3) Re-enforce the Person Not the Gender: So remember my first son, who leads with assertive and we work on the sensitive? Enter dude number 2. It continues to boggle my mind that my husband and I produced two boys, who look so similar, but are such wildly different humans. My little guy has a more easy going temperament. He enjoys imaginative dress up play more than sports, he will freely give up his toys to whoever asks, he talks to EVERYONE and if the wind even grazes his toe, boy will he cry about it. Given his temperament, our work as parents tends to stretch him more in the are of being assertive and speaking up for himself in a way that ensures he will be heard. Two boys, different people. Take cues from your child first, as opposed to members of a gender. For instance, are there any messages we send to our littles in play? We might see dads rough housing with boys, but playing more quiet games with their daughters. This sends a message, and our tiny humans are picking it up loud and clear. Does this difference in type of play teaches our daughters that they are expected to be sensitive and delicate, while teaching our sons to be aggressive? I think teaching tenderness AND assertiveness is a better way to achieve balance.
Try to think about your own child’s temperament, and adjust your play, actions, etc. to meet the child rather than their prescribed gender.
For instance, I often see people assuming that a girl will be more comfortable with a hug, while the boy would appreciate a high five in greeting. Back to my two boys, you guessed it, number 1 is not into hugging strangers, while my little one would hug ANYONE….different temperaments….different parenting task.
4) Teach the value of equal difference: By being a role model for equality in your own household, you are actually teaching empathy, kindness and respect. Being different does not imply less than. It is important for children to learn that all genders are equally valuable. In my opinion, sexual equality doe not have to mean sameness, but equal value, equal opportunity. This is something to pay close attention to in how we communicate with our partner at home, both verbally and non-verbally. Again, our little people are watching and soaking it up like a sponge. I always tell my clients, “ if you have a conflict in front of your child, make sure to make up in front of this child as well.” It’s important to model respect for your partner in your child’s presence. This can be communicated by complimenting and appreciating your partner’s effort in from of the kids. In our house, I usually make the dinner. My hubby is not naturally a particular verbally demonstrative guy, but in the spirit of teaching our boys to be kind humans, he makes a point of verbally appreciating the effort I made in putting together the meal. Do I need that every night? No, but my boys sure do.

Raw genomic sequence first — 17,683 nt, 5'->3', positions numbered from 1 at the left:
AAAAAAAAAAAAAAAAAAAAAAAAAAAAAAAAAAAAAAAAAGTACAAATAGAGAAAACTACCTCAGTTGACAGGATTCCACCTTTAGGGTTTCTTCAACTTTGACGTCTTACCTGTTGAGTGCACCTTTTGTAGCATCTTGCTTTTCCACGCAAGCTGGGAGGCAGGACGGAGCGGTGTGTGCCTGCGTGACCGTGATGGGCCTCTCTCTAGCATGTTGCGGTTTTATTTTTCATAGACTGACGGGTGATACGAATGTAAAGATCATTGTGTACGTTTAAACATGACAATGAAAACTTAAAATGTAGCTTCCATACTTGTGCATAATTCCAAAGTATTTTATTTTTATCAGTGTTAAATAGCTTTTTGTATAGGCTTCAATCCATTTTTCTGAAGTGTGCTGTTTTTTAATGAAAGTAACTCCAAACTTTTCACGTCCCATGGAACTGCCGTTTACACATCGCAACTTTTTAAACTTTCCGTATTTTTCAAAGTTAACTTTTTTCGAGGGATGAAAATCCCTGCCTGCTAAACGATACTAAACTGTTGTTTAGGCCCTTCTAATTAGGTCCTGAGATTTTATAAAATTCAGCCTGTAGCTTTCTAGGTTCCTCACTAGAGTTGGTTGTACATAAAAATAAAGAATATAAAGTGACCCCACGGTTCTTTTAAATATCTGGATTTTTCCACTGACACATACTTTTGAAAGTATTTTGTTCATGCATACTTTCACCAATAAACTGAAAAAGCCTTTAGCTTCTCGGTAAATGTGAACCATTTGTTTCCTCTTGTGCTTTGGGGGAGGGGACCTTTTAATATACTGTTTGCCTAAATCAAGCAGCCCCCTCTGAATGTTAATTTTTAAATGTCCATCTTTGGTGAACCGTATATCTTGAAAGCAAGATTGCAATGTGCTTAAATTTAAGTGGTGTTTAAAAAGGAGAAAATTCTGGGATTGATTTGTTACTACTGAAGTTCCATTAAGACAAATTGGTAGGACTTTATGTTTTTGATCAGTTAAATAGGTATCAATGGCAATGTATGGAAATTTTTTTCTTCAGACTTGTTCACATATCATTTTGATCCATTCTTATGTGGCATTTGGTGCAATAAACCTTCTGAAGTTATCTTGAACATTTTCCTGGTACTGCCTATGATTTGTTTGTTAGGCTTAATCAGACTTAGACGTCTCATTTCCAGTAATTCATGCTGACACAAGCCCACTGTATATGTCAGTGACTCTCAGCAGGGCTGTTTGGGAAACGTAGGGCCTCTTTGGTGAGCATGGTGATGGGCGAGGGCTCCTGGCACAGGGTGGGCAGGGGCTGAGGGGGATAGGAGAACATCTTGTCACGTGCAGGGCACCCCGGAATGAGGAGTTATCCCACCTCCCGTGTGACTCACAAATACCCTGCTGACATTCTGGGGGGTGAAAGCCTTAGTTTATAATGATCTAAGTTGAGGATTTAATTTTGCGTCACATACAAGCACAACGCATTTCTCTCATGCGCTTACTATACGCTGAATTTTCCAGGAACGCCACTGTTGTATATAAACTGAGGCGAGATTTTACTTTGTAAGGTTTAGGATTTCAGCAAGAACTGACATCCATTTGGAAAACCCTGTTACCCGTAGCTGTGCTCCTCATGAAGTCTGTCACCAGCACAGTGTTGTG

Here is the reality, children who are taught to value and respect other genders are way less likely to grow up to harass others.
5) Value Kindness: As my kiddos get older, this has really been on my mind. I consider myself to be a pretty nice gal. I mean, geesh, I am sensitive as all get out, I think about others and I was a social worker for the majority of my career. That counts for something, right? Won’t my kids just naturally pick up on that and share that value? Not necessarily, they need to see it. This goes back to consciously role modeling for our children what is important to us in our family. As my guys have grown and our days have become busy with activities and everyday hussle, that conscious teaching piece gets lost sometimes. So, every night, and we started this when they were babies, we do something called “ Best, Hardest, Helping.” We go around the table and everyone shares the best part of the day, the hardest part and the way they helped somebody. Aside from giving our often chaotic meals a little structure, we are teaching our boys some of our core values as a family. We are celebrating their success, helping them learn from their challenges, and highlighting the importance of kindness and helping others.
The more we highlight to our kiddos what is important to us as humans, the greater chance we have that they will incorporate those values for themselves and apply them to their interactions with the world.
ok, gang, those are just a few of my ideas. On this day, I want to remind myself that for every girl who is being called over-sensitive, there is a boy who fears to be gentle, to weep. I remind myself to celebrate individuals and difference. Most of all, I remind myself to shower my boys with hugs, listen to them intently and cheer them on through their struggles and challenges just as much as though their success.